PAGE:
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Khus the Red

Now is the Past

Having been called away and rendered almost completely in the dark Saturday evening, I returned in the aftermath, fully expecting to see blood coming out of the VCR. Not quite. The one true Red never led in this game and never threatened to, and in fact found themselves behind the 8-ball soon enough. It is clear enough who leads and who follows at this point in the rivalry, though it may be that the next time these teams meet the last shall be first. Yet as far as the win-loss category goes, when the numbers are even, you’re way behind.

Offensively, the final score suggests the word “ineffective,” but there was a good approach to attacking OU. Obviously, attempting to run right at the Sooners would have worked as well as asking Stoops if he would kindly punt on second down the entire game. Callahan and Norvell did a good job of trying to give Joe manageable throws and keep the rush coming at semi-unpredictable times, especially with lots of motion before the snap. Yet when all the motion ended with a FB sliding across into lead blocking position, OU was prepared for the handoff. And when they weren’t prepared for Pork Chop fixin’ to gash them, they didn’t need to be; they had the talent to keep a six yard gain from becoming a 30 yard gain, as it may have gone for against other opponents. If this NU team had shown up against ISU, the Clones get Red rolled. There is that much separation between Iowa State and Oklahoma, and certainly in 2004 we are much closer to the left side of that spectrum as well.

The defense flowed to the ball well and kept attacking, but this game even more so than any other demonstrated the difference in personnel between these two programs. When three Blackshirts have the correct pursuit angle to contain a running back and he is still able to bounce outside for seven yards, that’s not scheme or play calling or alignment or Pelinilessness. That’s simple lack of speed. Argument terminated. Although Pelini’s comment earlier in the season that no one on the NU defense would make the OU three-deep was regarded by many as smack and hubris, both of which Bo has plenty, after Saturday night no one should doubt he was simply telling it like it is. I recall the Sports Illustrated preview of the 1995 Fiesta Bowl that characterized the Nebraska squad as a herd of power-run steamrollers lining up against a squadron of Fun n’ Gun Formula cars. SI missed the analogy by only nine years and 50% of the correct teams, but that is entirely within their normal range of accuracy.

Last week I said OU was going to grab us by the shoulder pads and shove us facemask-first into the ground. That happened. And while I disbelieve in moral victories almost as much as I hate the concept, if you looked closely Saturday, you could see something else. This team was beaten soundly, but it never lost the glare in the eyes that said this will be remembered. This team stayed focused, stayed disciplined, stayed intense, stayed Red. Listen carefully, friends. Do not mistake this as numbness to or acceptance of yet another lopsided loss in a string of them that began far too long ago in Boulder. Like a bantamweight fighter that was simply not in the correct weight class but took his licks round after round from the heavyweight anyway, this team never stopped hitting, never stopped challenging, never stopped fighting. And then at the end he landed a blow, if only a glancing one. The champ smirked a little exiting the ring, knowing his title designs were as intact as ever, but the overmatched challenger knew it’s just a matter of time.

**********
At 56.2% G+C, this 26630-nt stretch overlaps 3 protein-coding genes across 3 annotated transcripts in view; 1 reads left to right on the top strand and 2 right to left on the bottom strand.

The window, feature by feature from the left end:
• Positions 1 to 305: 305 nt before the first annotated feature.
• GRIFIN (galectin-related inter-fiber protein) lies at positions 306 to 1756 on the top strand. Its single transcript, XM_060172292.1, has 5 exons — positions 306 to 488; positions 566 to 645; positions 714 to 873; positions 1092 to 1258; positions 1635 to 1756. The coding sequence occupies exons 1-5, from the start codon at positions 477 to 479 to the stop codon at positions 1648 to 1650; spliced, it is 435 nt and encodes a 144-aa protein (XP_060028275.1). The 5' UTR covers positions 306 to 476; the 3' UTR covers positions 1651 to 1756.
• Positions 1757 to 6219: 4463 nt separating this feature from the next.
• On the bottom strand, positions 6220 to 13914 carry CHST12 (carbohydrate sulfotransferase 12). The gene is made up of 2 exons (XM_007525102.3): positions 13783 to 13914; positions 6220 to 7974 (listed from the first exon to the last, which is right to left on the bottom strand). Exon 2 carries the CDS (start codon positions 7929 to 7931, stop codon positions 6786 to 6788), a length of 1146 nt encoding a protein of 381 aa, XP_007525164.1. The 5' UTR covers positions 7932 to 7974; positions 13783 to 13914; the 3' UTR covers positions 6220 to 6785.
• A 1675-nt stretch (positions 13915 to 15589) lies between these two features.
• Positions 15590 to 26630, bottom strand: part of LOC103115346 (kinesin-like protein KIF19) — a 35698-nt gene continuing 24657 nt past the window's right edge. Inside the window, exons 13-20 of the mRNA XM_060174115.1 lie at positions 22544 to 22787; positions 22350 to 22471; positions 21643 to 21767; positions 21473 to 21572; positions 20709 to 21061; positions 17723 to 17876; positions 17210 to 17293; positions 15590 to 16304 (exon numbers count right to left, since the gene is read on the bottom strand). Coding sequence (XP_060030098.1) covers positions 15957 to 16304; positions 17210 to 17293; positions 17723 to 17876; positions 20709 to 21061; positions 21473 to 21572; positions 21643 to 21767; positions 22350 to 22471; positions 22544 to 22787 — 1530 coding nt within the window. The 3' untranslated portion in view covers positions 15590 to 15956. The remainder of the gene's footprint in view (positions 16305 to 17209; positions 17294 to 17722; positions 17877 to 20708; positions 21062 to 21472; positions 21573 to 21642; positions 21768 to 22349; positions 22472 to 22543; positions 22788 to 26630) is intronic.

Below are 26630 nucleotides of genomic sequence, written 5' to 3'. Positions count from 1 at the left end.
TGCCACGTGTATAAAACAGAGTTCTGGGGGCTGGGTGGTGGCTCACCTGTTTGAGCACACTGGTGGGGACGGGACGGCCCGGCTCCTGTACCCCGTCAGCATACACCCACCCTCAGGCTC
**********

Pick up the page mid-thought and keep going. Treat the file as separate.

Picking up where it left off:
And time is entirely the matter. There is a very interesting parallel to examine. In 1997 we were in the midst of yet another national championship run, while OU was looking for a way out of their dark days. 2004: Same scenario, just switch the teams and adjust the calendar. Their past may be similar to our present, but two gridiron ships passing in the night at this particular moment on the cyclical timeline of college football history is not predictive of where NU is going. What we saw Saturday night appeared to be an indication that the fog will soon clear. And let’s not forget that past: In ’97 we beat OU 69-7, whereas they could only manage a namby-pamby 30-3 beatdown in the now. Therefore, our badness is 35 points better than theirs.

In truth, this bloodthirsty Norseman is every bit as proud of his men in this loss as he was of the win against Missouri, although displeased enough with the result that the gameday battleaxe will remain embedded in the end table. Allow me to be direct: Husker fans should not disrespect their team that went out and played four quarters as though they were never told they were severely overmatched.

The twilight of a transition year is upon us, and we still do not know where this ride will end. Unbelievably, the postseason still comes down to the Colorado game. Iowa State will not win out. Either we have three games remaining or we have one. An off-week awaits, but we’ll speak regardless.

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Cowards die many times before their deaths;
The Red never taste of death but once.

redkhus@mchsi.com